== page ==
These letters were written by Corp. Charles B. Rayner (1836-1864) and are published here courtesy of the National Archives.
Rayner [or Raynor] served in Co. K, 4th Michigan Infantry. Enlisted in Company Indpt, Michigan 4th Infantry Regiment on 03 Mar 1864. Promoted to Full Corporal on 05 May.
Married to Sarah J. Lindsley on 31 August 1861 in Hill county, Michigan?
In this letter, Charles is writing to his parents Oshea (father) and Adah (mother) Rayner. he informs them of the death of his brother George W. Rayner , Co. G of the 16th Michigan Infantry (KIA on May 7, 1864 at Wilderness, Va.) as well as the wounding of another brother, Oshea F. Raynor of Co. K 27th Michigan Infantry ( WIA May 12, 1864 at Spotsylvania Court House, Va.). Oshea would be discharged for disability on December 5, 1864. The Rayner family had 8 sons who enlisted in the Union army. Of those, four including Charles, would die during the war.
In Front of the Army
May 17th 1864
I can only drop two or three lines & I do this to let you know that I am alright. But it is my painful duty to tell you that G. W. is dead. He died in the second day’s fight & O. F. is wounded & in Fredericksburg hospital. I have not seen either of them.
We shall have hot times here soon. The Rebs are in sight fortifying strong and so are we. We expect to fight this day & if we do, we shall have hot times.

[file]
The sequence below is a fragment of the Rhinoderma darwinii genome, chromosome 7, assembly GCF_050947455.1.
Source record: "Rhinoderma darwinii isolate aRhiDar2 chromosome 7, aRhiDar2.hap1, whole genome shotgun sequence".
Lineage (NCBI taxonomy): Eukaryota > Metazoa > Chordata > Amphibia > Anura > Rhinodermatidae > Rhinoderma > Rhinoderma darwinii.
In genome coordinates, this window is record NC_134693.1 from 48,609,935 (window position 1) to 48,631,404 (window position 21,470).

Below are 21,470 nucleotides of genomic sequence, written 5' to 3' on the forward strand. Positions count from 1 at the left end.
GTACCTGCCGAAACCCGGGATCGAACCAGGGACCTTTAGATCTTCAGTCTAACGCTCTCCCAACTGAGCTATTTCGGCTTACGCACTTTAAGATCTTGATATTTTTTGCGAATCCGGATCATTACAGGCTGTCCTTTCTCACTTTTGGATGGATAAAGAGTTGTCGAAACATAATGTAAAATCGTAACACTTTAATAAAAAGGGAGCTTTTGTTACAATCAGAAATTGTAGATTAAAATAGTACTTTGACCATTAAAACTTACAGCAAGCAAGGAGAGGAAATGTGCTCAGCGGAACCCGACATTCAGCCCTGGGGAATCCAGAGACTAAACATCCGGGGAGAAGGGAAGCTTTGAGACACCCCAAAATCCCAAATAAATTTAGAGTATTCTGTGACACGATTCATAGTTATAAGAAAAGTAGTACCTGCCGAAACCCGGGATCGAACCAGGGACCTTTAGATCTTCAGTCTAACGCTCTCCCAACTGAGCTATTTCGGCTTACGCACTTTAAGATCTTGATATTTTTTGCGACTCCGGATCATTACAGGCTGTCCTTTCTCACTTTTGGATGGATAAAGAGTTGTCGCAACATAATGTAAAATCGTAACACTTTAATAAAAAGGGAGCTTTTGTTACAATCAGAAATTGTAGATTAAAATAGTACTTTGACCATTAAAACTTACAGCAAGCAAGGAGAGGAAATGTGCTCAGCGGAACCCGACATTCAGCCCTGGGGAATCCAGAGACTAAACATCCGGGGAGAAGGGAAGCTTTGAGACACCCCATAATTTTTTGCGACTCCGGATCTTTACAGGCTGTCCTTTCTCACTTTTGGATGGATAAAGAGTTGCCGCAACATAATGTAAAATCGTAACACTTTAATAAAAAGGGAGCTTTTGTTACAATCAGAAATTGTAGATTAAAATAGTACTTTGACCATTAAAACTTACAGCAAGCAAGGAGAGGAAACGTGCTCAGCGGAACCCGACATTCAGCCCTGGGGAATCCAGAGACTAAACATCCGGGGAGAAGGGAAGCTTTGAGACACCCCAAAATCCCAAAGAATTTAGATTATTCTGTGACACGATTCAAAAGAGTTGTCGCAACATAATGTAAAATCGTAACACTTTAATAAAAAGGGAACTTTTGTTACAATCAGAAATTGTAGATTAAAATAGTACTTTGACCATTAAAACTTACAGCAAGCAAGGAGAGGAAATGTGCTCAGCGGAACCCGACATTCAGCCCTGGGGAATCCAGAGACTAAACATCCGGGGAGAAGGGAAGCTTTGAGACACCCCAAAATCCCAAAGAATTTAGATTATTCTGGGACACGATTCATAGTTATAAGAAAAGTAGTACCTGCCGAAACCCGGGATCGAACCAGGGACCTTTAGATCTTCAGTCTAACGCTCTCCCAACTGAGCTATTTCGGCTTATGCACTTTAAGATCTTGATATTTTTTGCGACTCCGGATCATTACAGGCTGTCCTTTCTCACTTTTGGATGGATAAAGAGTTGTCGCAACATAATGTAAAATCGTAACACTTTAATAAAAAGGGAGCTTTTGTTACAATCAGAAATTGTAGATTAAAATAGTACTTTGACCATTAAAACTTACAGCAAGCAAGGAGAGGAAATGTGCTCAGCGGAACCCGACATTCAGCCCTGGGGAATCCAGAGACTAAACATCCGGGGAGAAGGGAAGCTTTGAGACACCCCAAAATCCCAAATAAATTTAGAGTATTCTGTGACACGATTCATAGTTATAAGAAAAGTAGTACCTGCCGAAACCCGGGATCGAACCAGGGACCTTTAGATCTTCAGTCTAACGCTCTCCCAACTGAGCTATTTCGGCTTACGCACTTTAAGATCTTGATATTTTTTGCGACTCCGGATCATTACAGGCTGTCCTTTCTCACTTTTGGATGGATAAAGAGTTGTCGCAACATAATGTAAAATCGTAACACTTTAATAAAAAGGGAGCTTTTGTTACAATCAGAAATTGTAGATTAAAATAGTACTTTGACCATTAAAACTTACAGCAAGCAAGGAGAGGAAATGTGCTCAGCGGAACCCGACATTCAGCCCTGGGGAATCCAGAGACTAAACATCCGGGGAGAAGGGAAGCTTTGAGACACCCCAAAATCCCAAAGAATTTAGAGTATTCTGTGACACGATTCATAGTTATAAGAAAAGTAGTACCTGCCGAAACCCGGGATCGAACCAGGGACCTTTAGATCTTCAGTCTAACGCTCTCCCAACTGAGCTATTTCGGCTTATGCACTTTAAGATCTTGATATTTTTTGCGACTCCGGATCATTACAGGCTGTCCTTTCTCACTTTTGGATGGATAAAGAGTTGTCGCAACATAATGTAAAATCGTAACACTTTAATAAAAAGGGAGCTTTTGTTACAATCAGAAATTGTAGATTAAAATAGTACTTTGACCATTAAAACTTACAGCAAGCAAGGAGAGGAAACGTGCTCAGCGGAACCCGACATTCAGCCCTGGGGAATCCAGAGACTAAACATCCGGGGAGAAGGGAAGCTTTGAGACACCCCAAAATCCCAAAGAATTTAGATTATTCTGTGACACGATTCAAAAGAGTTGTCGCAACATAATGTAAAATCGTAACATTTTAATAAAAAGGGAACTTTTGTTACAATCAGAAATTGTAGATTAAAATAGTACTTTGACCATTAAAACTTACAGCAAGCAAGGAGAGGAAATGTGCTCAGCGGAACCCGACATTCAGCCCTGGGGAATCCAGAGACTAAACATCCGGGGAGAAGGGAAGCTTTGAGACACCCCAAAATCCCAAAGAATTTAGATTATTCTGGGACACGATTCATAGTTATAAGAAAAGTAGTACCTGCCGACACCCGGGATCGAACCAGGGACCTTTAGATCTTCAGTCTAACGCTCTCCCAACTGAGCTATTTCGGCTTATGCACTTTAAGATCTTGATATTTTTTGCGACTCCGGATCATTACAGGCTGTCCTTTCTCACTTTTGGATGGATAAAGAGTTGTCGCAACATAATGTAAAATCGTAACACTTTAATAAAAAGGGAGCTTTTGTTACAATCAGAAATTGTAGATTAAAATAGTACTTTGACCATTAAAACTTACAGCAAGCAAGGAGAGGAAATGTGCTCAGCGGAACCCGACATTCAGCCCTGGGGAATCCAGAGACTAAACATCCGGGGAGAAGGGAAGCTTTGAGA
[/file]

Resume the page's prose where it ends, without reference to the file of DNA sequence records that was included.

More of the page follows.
Could not write to you before for news from the front has been prohibited but this morning our captain in command says we can send some mail.
We can send some mail. Father, excuse this short letter for the mail leaves soon. Don’t write till you hear from me again. Yours with love, — Chas. Rayner
Our Michigan Regiments are all cut to pieces & many others.
P. S. Father, don’t forget that Levi Clark owes me 40 dollars with no receipt. (Whitehead is witness) He also holds a note of 1.25 dollars against Rob Clark & he holds the receipts for those notes that Sile Ent has. Don’t forget if anything should happen. Your son, — Chas Rayner.
This letter was written by Corp. Charles B. Rayner (1836-1864) as he lay in the hospital suffering from a severe shoulder wound that he received in action on June 3, 1864 at Cold Harbor, Virginia. He would die from that wound two weeks later, on July 2, 1864, in the Third Division General Hospital in Alexandria, Virginia, from where he had written this letter.
June 16, 1864
I acknowledge to have received yours some time ago & I sat myself down & wrote you the same day [but] just as I had finished it, we were ordered to march so I put it up & marched going into battle. Soon after [being] ordered to retreat, I lost all letter with the rest. Since then we have had to march almost every day — sometimes all night. On the 3rd day of June, after passing through one of those terrible charges in an open field through shot, shell, grape & canister [and] after going through this dangerous [scene] and getting so near behind the breastworks, I thought I was safe…
Jim, if you can send me 2 or 3 dollars to buy some little things with, I will call you a good fellow & give you 1 dollar interest. I suppose you have heard that G. W. Rayner is dead. He was killed the 6th of May. Poor fellow. I never got to see him. O. F. is wounded. I have not seen him. I am tired out. Goodbye. I am in hopes to be able to sit up soon. Jim, write soon.
Address — Ward No. 1, Wshington Street Hospital, Alexandria, Va.